Dr. Dolan became a hand surgeon after trying trauma surgery. His surgery residency in Jackson, Mississippi, was in the trauma unit of a major city hospital. “I liked being there in a time of need and fixing what was broken,” he said. But after a while, he said, trauma was changing him into a person he didn’t want to be. “To survive the emotion of people dying, you begin to get calloused towards your patients. It was hard to have a balance.”

Saving livelihoods

Dr. Dolan began to look for other areas of trauma and found hand surgery. “It was a way to do trauma and never have to tell someone’s mother her son is dead.” He found himself saving livelihoods instead of lives.

His hand surgery residency was in Dallas, another urban trauma center. He was busy. In one year, he had 1,200 surgeries.

He’s had many, many successful outcomes with emergencies to the hand, wrist and forearm. He describes a few of them …
  • An Indianapolis woman was on a family vacation when she fell off of a four-wheeler, dislocated her wrist and lost the blood supply to her hand. Her hand would die without immediate surgery to restore blood flow. Dr. Dolan reattached her arteries and fixed a broken bone. The woman has since come back to visit and thank him again.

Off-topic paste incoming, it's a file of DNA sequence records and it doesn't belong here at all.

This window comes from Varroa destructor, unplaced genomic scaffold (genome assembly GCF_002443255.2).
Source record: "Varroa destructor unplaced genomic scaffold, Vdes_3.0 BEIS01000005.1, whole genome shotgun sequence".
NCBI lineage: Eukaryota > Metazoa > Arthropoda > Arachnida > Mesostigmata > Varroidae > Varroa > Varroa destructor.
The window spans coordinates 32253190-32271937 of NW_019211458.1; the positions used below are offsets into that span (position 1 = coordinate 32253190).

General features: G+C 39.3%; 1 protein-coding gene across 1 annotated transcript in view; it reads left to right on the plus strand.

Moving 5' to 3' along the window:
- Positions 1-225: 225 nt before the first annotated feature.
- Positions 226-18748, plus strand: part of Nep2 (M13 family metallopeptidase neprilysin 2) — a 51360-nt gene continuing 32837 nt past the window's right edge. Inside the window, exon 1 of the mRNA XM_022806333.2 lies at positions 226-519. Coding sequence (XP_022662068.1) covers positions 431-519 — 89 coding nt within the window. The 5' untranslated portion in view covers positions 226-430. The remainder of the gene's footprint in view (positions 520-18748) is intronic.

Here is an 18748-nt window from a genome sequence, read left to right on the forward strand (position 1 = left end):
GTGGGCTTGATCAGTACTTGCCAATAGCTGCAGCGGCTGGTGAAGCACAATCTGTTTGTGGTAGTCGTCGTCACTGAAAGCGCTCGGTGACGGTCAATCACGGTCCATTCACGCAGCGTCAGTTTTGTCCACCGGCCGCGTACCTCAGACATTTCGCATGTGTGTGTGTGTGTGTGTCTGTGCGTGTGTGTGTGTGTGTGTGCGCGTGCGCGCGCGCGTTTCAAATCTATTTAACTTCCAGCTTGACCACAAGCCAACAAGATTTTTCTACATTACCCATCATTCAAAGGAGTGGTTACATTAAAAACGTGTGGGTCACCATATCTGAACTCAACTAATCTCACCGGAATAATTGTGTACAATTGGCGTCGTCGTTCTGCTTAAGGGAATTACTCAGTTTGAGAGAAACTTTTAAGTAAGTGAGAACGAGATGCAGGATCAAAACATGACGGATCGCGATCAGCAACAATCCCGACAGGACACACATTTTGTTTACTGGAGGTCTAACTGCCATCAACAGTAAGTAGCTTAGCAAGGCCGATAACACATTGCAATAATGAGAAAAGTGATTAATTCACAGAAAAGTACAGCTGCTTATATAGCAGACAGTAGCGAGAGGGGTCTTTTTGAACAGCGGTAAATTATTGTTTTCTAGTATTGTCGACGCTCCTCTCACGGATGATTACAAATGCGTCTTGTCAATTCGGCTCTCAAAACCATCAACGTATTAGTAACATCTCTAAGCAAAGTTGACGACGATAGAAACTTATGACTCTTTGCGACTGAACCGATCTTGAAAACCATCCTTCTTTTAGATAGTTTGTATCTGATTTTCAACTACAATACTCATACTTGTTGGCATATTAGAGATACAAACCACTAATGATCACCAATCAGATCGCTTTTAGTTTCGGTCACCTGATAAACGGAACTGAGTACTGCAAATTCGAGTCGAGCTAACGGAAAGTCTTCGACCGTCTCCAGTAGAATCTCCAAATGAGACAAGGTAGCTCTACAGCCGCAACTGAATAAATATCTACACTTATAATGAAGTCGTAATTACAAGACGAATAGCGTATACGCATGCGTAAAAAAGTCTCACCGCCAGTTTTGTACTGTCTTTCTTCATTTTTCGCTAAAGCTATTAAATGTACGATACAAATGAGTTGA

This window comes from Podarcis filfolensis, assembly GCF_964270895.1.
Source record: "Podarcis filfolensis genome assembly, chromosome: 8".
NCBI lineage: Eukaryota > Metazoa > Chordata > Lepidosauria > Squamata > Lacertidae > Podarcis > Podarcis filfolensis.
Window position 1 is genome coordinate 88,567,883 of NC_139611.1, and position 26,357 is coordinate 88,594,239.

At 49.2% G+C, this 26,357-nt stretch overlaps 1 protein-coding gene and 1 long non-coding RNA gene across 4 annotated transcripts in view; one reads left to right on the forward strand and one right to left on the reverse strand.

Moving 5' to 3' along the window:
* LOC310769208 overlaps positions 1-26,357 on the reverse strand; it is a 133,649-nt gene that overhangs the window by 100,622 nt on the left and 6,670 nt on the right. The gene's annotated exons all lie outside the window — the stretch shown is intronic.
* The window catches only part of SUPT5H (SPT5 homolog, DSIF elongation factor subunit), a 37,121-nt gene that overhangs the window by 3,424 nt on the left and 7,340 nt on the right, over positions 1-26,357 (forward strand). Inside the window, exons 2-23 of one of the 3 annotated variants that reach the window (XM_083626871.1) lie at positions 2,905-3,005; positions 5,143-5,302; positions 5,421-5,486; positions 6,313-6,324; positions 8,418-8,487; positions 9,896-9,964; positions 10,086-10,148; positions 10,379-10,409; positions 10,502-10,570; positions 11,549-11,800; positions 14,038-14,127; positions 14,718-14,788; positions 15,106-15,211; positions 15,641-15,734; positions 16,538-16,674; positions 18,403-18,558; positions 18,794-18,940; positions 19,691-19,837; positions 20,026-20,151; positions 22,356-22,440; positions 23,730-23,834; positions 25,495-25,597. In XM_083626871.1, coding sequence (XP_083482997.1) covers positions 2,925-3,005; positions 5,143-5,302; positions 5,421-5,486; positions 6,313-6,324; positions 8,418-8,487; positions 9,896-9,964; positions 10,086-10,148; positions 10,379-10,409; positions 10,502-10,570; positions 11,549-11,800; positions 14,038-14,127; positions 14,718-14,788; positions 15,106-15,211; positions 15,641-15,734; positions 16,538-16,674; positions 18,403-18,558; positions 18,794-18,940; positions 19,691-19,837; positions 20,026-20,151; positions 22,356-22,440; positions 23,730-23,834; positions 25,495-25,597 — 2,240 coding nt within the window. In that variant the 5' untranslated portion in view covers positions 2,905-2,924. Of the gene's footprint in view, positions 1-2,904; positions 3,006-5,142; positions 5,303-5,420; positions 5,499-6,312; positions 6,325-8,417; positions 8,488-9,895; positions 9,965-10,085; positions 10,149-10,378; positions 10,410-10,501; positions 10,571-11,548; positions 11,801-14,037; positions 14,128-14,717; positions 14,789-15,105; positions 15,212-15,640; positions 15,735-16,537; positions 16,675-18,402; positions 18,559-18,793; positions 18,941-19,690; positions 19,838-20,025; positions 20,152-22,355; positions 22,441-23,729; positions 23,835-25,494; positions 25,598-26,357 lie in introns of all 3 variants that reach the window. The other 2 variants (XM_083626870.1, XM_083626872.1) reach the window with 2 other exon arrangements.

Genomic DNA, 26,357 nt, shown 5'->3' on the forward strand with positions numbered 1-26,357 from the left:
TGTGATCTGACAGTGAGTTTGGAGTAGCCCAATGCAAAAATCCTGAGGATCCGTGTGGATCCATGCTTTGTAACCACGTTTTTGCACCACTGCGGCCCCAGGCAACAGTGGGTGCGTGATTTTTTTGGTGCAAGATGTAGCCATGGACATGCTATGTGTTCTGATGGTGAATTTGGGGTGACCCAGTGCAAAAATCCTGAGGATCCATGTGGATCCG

• A man working at a sawmill nearly amputated his forearm. Dr. Dolan reattached two nerves and 10 tendons and a broken bone. You can barely see the injury on the man’s forearm now.
  • When another woman severed her thumb, Dr. Dolan repaired the damage and then sewed her hand to her abdomen for a month to keep blood supply to her thumb as it healed.
  • A 22-year-old engineer had an 800-pound steel beam fall and crush both of his wrists at a factory. It took several hours of surgery to fix the radius and ulna bones in both wrists with metal plates and screws. The man is back at work.
The best treatment anywhere

  • Tennessee State Trooper Kennie Lamberth got into an altercation with a suspect high on drugs and alcohol when he had to wrestle the man to the ground. His right hand got crushed. He went to the Hardin County Emergency Room where he met Dr. Dolan, who then transferred him to McNairy Regional where Dr. Dolan put five pins in his hand and wrist to repair the broken bones. “It was the best treatment I could have gotten anywhere,” Lamberth says. “Dr. Dolan even called to check on me the next day. Today, I have no problem with my hand and wrist. He really fixed me up.”

  • Electrician Sam Mitchell hadn’t eaten Thanksgiving dinner either when he severed the top part of his right thumb with the skill saw. His wife drove him to the Tupelo Medical Center where doctors were suggesting that they cut off his entire thumb, Mitchell said. “Thank goodness, another surgeon heard the discussion and personally called Dr. Dolan at home.” Dr. Dolan met Mitchell at McNairy Regional and did microsurgery to sew the severed tiny nerves and vessels together. “I was in the hospital seven days,” Mitchell said. “They put me on blood thinners. For two days, they put leeches on my thumb to draw the blood flow back to my thumb.” A grateful Mitchell says, “I have full feeling back in my thumb and a little bitty scar. Dr. Dolan is a very good doctor. You just don’t realize how much you use your thumb. He saved my livelihood.”